And kudos to C. J. Sansom for that. It would have been all too easy to have Shardlake begin to doubt his own beliefs, or lose faith entirely, or even start to get just a little wishy-washy. This is done all too often in fiction nowadays, it seems—especially speculative fiction. I guess a lot of authors think it’s realistic to write a person of faith coming up against some knowledge or revelation or trial that ends up shattering their faith in God. As a Christian myself, I always find such developments rather insulting. Sansom instead writes Shardlake in a manner that I find more realistic; here’s a man who has heard the voice of Jesus Christ speaking to him, who holds to his faith in God even as the men who profess to act in God’s name commit despicable acts. He keeps an open mind, while still retaining complete confidence in his doctrine. Perhaps I’ve said too much about Shardlake’s development, seeing as how part of the suspense (for me, at least) was seeing how his faith would survive the events of the novel, but it was this that impressed me the most about the book, and for which I must applaud Sansom. (The character of Mark Poer provides a nice counterpoint to Shardlake, but I will leave it that.)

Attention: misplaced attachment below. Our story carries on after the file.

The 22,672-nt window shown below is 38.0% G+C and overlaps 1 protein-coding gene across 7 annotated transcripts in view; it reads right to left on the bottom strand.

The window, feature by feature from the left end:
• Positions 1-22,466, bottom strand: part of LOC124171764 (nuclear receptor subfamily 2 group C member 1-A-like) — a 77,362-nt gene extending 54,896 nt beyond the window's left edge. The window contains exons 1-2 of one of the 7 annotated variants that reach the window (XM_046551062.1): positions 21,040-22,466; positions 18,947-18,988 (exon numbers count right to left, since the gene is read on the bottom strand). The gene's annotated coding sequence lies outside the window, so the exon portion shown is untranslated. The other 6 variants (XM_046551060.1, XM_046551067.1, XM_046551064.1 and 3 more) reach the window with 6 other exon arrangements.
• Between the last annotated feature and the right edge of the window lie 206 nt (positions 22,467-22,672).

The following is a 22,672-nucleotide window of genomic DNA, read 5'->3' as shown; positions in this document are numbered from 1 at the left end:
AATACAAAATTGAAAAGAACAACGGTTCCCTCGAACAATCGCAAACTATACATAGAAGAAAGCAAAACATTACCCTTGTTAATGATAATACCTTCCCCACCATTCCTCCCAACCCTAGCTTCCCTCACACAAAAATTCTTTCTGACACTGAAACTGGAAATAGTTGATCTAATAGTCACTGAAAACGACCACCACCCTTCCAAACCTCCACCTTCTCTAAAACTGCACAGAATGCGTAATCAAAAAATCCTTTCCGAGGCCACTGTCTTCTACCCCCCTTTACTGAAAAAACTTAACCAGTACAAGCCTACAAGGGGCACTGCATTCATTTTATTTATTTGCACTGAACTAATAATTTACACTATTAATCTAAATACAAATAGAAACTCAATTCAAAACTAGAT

I mentioned earlier catching what I thought might have been a mistake in the story, and I’ll try to explain in as non-spoilery a fashion as I can manage: Along with the murder there was a desecration of the monastary church, and while investigating, Shardlake is told that it was Brother Andrew who first “saw” what had been done. But we met Brother Andrew earlier in the book, and he’s completely blind, and presumably has been for some time. I thought maybe I had stumbled on the clue that would wind up busting the whole case wide open, and wondered how Sansom could have been so clumsy, but it turns out it’s never addressed. My only thought is that perhaps there’s more than one Brother Andrew? Not a big issue, but I have to say it distracted me for most of the book.

In summary, Dissolution is a good murder mystery in an intriguing setting, narrated by a great viewpoint character. If you’re not the religious type, it’s a very good period piece; if you are, there’s some good stuff to chew on here. If you’re a fan of mysteries, or of historical fiction, or religious fiction, or (like me) just a fan of good books in general, you should check this one out. [4 out of 5 stars]